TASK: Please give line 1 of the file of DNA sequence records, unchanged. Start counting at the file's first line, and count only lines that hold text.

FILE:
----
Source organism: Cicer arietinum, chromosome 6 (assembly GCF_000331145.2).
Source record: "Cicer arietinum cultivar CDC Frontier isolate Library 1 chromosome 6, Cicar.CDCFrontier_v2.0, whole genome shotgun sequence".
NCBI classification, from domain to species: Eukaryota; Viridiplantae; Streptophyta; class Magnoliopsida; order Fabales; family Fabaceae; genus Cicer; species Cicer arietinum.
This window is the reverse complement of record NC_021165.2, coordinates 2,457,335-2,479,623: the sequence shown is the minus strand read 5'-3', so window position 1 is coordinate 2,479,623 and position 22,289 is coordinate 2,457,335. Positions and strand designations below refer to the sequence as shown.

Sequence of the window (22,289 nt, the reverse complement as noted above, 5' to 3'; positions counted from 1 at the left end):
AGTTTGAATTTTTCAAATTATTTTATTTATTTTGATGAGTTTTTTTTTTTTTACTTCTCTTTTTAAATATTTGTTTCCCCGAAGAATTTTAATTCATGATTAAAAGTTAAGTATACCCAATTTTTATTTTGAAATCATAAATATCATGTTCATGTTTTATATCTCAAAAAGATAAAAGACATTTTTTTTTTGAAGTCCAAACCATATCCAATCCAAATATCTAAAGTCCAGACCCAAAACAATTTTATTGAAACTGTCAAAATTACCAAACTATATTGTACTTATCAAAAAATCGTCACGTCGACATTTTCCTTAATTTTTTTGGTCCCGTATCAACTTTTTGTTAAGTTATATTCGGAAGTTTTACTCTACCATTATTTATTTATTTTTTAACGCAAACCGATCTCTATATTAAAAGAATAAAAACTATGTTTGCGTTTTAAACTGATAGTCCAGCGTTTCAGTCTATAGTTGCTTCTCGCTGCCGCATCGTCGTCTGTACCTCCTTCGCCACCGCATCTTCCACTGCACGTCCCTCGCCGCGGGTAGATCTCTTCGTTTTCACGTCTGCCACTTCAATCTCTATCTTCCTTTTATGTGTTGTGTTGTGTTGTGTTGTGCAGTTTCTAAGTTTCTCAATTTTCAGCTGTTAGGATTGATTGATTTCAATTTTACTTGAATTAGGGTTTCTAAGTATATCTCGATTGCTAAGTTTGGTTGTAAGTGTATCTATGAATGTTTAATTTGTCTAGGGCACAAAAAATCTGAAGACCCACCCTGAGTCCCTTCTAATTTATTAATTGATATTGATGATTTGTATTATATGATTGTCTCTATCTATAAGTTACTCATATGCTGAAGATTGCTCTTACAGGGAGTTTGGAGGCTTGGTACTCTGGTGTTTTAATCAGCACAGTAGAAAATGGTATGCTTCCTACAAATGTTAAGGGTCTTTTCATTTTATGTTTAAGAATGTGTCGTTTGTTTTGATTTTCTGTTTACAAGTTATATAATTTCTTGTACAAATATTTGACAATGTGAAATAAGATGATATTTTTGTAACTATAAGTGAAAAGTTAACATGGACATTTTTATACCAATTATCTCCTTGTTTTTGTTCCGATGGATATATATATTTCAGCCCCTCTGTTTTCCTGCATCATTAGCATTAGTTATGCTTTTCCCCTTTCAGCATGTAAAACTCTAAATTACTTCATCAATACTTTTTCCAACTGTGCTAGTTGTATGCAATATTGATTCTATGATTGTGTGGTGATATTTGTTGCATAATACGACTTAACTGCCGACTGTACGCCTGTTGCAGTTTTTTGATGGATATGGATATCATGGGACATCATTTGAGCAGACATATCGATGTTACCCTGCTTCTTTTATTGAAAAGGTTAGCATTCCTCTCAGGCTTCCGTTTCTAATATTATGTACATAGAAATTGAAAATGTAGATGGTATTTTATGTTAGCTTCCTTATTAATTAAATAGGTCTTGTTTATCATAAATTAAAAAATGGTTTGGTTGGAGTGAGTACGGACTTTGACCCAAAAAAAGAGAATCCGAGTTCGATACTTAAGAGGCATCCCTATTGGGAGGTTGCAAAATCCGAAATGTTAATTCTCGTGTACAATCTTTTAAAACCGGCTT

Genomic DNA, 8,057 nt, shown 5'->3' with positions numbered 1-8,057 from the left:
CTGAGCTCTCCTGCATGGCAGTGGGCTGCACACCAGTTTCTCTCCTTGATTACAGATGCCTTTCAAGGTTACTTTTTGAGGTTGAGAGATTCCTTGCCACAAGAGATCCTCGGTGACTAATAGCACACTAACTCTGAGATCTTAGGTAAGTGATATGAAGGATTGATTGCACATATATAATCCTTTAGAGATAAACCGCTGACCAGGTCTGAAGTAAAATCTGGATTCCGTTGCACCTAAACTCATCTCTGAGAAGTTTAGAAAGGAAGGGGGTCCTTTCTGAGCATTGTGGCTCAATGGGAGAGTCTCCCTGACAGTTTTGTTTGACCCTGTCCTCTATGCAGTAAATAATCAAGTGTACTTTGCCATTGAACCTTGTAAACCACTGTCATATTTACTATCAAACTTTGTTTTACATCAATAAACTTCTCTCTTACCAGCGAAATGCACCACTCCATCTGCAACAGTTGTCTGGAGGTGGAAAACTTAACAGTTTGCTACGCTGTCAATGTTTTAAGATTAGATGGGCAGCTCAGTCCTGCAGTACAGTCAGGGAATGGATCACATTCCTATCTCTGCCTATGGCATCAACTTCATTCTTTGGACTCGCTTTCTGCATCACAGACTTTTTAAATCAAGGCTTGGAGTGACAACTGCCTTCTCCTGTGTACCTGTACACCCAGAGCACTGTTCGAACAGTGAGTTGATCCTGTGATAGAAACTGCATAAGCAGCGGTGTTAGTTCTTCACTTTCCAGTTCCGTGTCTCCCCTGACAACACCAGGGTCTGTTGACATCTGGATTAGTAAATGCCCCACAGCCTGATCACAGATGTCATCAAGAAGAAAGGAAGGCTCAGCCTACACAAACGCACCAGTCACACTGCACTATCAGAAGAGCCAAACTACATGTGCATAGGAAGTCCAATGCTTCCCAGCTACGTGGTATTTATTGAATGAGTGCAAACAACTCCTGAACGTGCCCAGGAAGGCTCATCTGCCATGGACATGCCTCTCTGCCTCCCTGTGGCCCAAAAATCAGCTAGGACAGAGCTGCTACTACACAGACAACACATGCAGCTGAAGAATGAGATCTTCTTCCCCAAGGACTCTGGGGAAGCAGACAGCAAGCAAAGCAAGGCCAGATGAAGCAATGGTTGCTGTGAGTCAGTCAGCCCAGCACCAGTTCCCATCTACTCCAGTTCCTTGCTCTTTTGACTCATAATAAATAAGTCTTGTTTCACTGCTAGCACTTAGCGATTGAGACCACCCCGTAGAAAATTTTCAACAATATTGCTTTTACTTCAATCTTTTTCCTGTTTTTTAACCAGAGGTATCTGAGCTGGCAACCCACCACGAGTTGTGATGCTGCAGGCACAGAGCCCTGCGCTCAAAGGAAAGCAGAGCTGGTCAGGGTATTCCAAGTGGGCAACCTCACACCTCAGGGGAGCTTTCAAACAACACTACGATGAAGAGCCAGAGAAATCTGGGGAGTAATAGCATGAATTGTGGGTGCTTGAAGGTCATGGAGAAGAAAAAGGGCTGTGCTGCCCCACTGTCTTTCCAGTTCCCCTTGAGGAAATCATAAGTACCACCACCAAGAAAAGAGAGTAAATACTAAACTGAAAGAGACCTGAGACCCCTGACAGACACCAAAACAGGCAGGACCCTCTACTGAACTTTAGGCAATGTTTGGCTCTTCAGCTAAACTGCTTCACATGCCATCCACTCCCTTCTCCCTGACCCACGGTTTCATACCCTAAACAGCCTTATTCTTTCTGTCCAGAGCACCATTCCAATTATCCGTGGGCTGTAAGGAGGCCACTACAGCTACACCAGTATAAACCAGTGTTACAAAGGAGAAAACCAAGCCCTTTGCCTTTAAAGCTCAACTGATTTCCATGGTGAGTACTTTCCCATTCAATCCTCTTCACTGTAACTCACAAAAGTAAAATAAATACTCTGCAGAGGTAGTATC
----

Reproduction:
Source organism: Cicer arietinum, chromosome 6 (assembly GCF_000331145.2).